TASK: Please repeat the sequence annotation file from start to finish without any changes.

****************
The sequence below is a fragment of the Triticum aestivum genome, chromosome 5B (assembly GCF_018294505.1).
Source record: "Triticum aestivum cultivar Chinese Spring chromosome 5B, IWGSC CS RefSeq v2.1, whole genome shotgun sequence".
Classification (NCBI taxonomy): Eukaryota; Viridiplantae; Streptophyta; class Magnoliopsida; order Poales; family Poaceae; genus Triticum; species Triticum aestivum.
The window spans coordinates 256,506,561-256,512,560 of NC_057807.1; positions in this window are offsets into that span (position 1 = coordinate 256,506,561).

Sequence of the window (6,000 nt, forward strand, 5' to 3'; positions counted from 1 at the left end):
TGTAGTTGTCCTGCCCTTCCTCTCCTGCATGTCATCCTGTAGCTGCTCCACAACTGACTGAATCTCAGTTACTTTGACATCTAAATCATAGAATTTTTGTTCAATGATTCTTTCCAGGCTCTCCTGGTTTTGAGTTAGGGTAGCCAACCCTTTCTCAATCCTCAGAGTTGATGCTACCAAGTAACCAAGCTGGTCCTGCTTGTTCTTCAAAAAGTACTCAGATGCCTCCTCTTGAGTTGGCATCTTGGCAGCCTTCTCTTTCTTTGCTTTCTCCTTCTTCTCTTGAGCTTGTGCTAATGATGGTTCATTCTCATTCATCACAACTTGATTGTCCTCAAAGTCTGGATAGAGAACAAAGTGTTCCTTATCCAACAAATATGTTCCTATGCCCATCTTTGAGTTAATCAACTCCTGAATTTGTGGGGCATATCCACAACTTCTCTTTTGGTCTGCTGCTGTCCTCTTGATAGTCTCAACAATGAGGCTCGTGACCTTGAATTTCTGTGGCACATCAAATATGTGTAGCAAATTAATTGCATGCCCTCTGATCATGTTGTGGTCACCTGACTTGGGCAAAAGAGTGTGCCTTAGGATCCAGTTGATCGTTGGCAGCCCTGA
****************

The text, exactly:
The sequence below is a fragment of the Triticum aestivum genome, chromosome 5B (assembly GCF_018294505.1).
Source record: "Triticum aestivum cultivar Chinese Spring chromosome 5B, IWGSC CS RefSeq v2.1, whole genome shotgun sequence".
Classification (NCBI taxonomy): Eukaryota; Viridiplantae; Streptophyta; class Magnoliopsida; order Poales; family Poaceae; genus Triticum; species Triticum aestivum.
The window spans coordinates 256,506,561-256,512,560 of NC_057807.1; positions in this window are offsets into that span (position 1 = coordinate 256,506,561).

Sequence of the window (6,000 nt, forward strand, 5' to 3'; positions counted from 1 at the left end):
TGTAGTTGTCCTGCCCTTCCTCTCCTGCATGTCATCCTGTAGCTGCTCCACAACTGACTGAATCTCAGTTACTTTGACATCTAAATCATAGAATTTTTGTTCAATGATTCTTTCCAGGCTCTCCTGGTTTTGAGTTAGGGTAGCCAACCCTTTCTCAATCCTCAGAGTTGATGCTACCAAGTAACCAAGCTGGTCCTGCTTGTTCTTCAAAAAGTACTCAGATGCCTCCTCTTGAGTTGGCATCTTGGCAGCCTTCTCTTTCTTTGCTTTCTCCTTCTTCTCTTGAGCTTGTGCTAATGATGGTTCATTCTCATTCATCACAACTTGATTGTCCTCAAAGTCTGGATAGAGAACAAAGTGTTCCTTATCCAACAAATATGTTCCTATGCCCATCTTTGAGTTAATCAACTCCTGAATTTGTGGGGCATATCCACAACTTCTCTTTTGGTCTGCTGCTGTCCTCTTGATAGTCTCAACAATGAGGCTCGTGACCTTGAATTTCTGTGGCACATCAAATATGTGTAGCAAATTAATTGCATGCCCTCTGATCATGTTGTGGTCACCTGACTTGGGCAAAAGAGTGTGCCTTAGGATCCAGTTGATCGTTGGCAGCCCTGA